Mayor Sue McCloud sits across the table from me at Il Fornaio. Neither of us have anything to eat or drink. The waiter doesn’t even bother to check up on us. This is strictly business. And though the mayor of Carmel-by-the-Sea is happy to discuss economic revitalization, muscle cars and dogs, she gets edgy when I toe a line she has drawn in the sand.
I want to ask her about the CIA’s so-called “Family Jewels,” a recently unearthed cache of information on illegal agency activities conducted from the 1950s to the mid-’70s. The 700-page file had been mostly hidden from view since it was produced in 1973, but in June the CIA’s dark secrets came to public light in response to a 15-year-old Freedom of Information Act request.
In the weeks before McCloud and I meet at Il Fornaio, newspaper headlines had paraded various skeletons from the CIA’s closet: reports of agency officials wiretapping journalists, spying on anti-war groups, plotting to assassinate foreign leaders, and even dosing unsuspecting Americans with LSD.
Propping my elbows on the table, I ask the mayor if she had any involvement with the deeds described in the file.
“Some of them,” she replies with a shrug. But none of the Latin America stuff, she adds quickly. Just a few of the operations in Europe and Asia. No further comment.
McCloud has long acknowledged that before entering Carmel politics she was a CIA case officer. She’ll vaguely accede that from 1963 to 1994 she worked on Cold War-era intelligence and counter-intelligence, but she determinedly refuses to broach the details of those 31 years.
When she shares her life story, rich descriptions of her youth and post-retirement years bookend a dry recitation of talking points about her CIA career. In hopes of squeezing out a cloak-and-dagger tale or two, I tell McCloud that I imagine those decades were dense with adventure and excitement. “I don’t know if exciting is the word,” she lobs back.
• • •
No, Sue McCloud won’t tell me who she once was, but will gladly talk about who she has become. As the mayor of her hometown, she prides herself on her attention to the needs of residents, business-owners and city staff. She gets animated talking about a “day-in-the-life” podcast recently made about her beloved Dandie Dinmont, Robbie – a short film that involves a leashed tour of Carmel, capped by a run-in on the beach with McCloud’s sister and her dog, orchestrated to appear coincidental. She likes talking about these things.
But when I ask questions about the CIA, McCloud’s candor fades. When pressed for details, the smile drops from her face and she bristles.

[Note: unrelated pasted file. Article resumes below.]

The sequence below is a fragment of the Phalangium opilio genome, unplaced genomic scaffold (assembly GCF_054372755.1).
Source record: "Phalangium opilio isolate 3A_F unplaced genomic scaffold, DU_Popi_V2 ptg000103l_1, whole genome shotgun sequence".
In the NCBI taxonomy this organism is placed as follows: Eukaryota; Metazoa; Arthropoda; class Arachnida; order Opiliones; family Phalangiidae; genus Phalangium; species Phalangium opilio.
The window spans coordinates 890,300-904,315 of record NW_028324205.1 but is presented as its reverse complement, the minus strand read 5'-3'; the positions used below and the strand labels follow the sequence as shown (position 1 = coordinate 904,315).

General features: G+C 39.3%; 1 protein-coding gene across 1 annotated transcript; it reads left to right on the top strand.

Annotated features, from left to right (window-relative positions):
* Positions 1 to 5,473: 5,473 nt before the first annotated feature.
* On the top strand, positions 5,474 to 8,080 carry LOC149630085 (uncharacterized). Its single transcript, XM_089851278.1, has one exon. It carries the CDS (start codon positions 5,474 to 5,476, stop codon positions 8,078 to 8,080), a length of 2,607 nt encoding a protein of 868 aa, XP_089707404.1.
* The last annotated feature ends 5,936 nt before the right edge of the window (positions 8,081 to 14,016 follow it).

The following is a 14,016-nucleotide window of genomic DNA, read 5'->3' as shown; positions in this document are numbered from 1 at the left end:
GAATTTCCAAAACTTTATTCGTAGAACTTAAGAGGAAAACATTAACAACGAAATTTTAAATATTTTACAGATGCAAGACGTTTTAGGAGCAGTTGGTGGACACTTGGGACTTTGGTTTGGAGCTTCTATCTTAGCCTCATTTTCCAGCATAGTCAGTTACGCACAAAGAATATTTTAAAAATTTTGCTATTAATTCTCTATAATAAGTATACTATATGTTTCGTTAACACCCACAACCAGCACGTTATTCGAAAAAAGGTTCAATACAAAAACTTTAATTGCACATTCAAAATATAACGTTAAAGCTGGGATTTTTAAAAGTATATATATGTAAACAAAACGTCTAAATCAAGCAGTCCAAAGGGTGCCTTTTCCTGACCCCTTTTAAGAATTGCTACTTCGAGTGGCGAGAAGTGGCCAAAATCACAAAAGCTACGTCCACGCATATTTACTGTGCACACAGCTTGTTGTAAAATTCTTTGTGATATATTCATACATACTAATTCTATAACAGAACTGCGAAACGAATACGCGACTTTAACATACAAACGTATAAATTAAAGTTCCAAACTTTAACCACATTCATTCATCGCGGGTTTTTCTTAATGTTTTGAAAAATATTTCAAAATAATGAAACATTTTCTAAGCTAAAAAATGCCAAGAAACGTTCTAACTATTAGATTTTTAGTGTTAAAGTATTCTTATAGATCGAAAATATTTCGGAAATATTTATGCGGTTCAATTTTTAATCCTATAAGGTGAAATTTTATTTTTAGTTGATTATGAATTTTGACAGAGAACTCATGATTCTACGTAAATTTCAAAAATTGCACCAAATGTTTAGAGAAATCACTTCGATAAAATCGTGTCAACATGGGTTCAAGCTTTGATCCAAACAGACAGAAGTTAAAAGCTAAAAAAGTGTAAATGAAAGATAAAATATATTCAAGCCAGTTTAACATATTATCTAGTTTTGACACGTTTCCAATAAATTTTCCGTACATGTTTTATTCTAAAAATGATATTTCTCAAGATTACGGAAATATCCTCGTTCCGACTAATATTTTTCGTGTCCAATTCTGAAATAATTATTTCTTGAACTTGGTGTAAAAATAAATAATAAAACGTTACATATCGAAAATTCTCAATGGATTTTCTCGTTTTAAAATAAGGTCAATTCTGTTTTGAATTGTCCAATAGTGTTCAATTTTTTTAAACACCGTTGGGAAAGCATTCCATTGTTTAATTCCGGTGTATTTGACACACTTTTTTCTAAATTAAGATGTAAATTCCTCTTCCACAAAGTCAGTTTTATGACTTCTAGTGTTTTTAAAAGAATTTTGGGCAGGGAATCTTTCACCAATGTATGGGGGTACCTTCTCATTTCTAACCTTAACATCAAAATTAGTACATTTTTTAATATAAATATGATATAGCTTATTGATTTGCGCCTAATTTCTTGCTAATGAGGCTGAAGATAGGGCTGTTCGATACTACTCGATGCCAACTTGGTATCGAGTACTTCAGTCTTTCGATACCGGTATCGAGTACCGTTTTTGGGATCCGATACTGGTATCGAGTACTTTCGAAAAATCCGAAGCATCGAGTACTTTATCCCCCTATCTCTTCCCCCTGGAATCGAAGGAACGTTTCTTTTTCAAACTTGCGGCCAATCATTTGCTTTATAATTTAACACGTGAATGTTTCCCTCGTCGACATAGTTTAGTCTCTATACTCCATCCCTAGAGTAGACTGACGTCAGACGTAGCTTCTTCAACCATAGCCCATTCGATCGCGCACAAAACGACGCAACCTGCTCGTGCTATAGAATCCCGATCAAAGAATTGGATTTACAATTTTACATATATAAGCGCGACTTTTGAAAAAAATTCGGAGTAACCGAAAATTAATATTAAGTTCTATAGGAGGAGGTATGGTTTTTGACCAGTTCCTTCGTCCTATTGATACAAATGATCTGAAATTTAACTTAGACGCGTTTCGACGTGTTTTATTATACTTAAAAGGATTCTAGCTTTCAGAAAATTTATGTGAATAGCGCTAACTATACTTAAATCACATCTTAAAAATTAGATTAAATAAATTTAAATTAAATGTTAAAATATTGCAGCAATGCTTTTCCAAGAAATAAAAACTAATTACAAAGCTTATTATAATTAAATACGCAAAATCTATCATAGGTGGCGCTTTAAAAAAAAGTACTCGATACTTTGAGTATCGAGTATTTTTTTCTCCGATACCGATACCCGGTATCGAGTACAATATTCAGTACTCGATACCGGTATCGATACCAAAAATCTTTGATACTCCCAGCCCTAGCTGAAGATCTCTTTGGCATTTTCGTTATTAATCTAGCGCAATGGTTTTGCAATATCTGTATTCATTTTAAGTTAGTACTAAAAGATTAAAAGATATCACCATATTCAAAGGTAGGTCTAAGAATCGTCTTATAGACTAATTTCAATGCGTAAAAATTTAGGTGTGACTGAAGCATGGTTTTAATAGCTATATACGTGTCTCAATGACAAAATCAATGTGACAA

Her reaction is understandable. The CIA is notoriously secretive. In most cases, even the Freedom of Information Act can’t penetrate its shadows. In 1995, Pres. Clinton issued an executive order calling on the CIA to begin declassifying all documents over 25 years old – but the going is slow, and much of the released material is heavily redacted. “The CIA won’t even agree to having its budget from the 1970s published,” says Terry Francke, general counsel for open-government advocate Californians Aware.
A majority of Carmel’s citizens are unfazed by McCloud’s wish to leave her past in the past. She has built a strong circle of friends in her town, and they’ve elected her mayor three times.
But some of her detractors suggest that McCloud’s penchant for secrecy shows up in her behavior as mayor.
VillageInForest.blogspot.com is a forum for those disgruntled residents. The anonymous bloggers come down hard on McCloud, alleging that she bullies those who disagree with her, spreads disinformation and runs the city in a guarded fashion more befitting the CIA than a municipal government. Each allegation is backed up by lengthy quotes from City meetings and codes – stuff so dull that barely 100 people have viewed the blog since its creation in March 2006.
It’s not the first time McCloud has been accused of being secretive. But City Councilor Paula Hazdovac defends the mayor’s openness. “This is far more transparent than what I experienced under a former mayor,” she says. “Sue is very forthcoming, and she will ask my opinions on things.”
City Administrator Rich Guillen notes that under McCloud, Carmel has begun posting a City website and televising City Council meetings. “Her detractors have said she runs a secret government and so forth, but the mayor and I try to be as accessible as possible,” he says.
He goes on to praise McCloud for being a fair and determined leader, a team player and a philanthropist. Then he adds with a laugh: “Obviously you’re gonna hear positive remarks from me, or I wouldn’t have worked here for seven years.”
For her part, McCloud declines to even respond to the anonymous attackers. All the slung mud seems to roll right off her. “I don’t read blogs,” she says dismissively.
• • •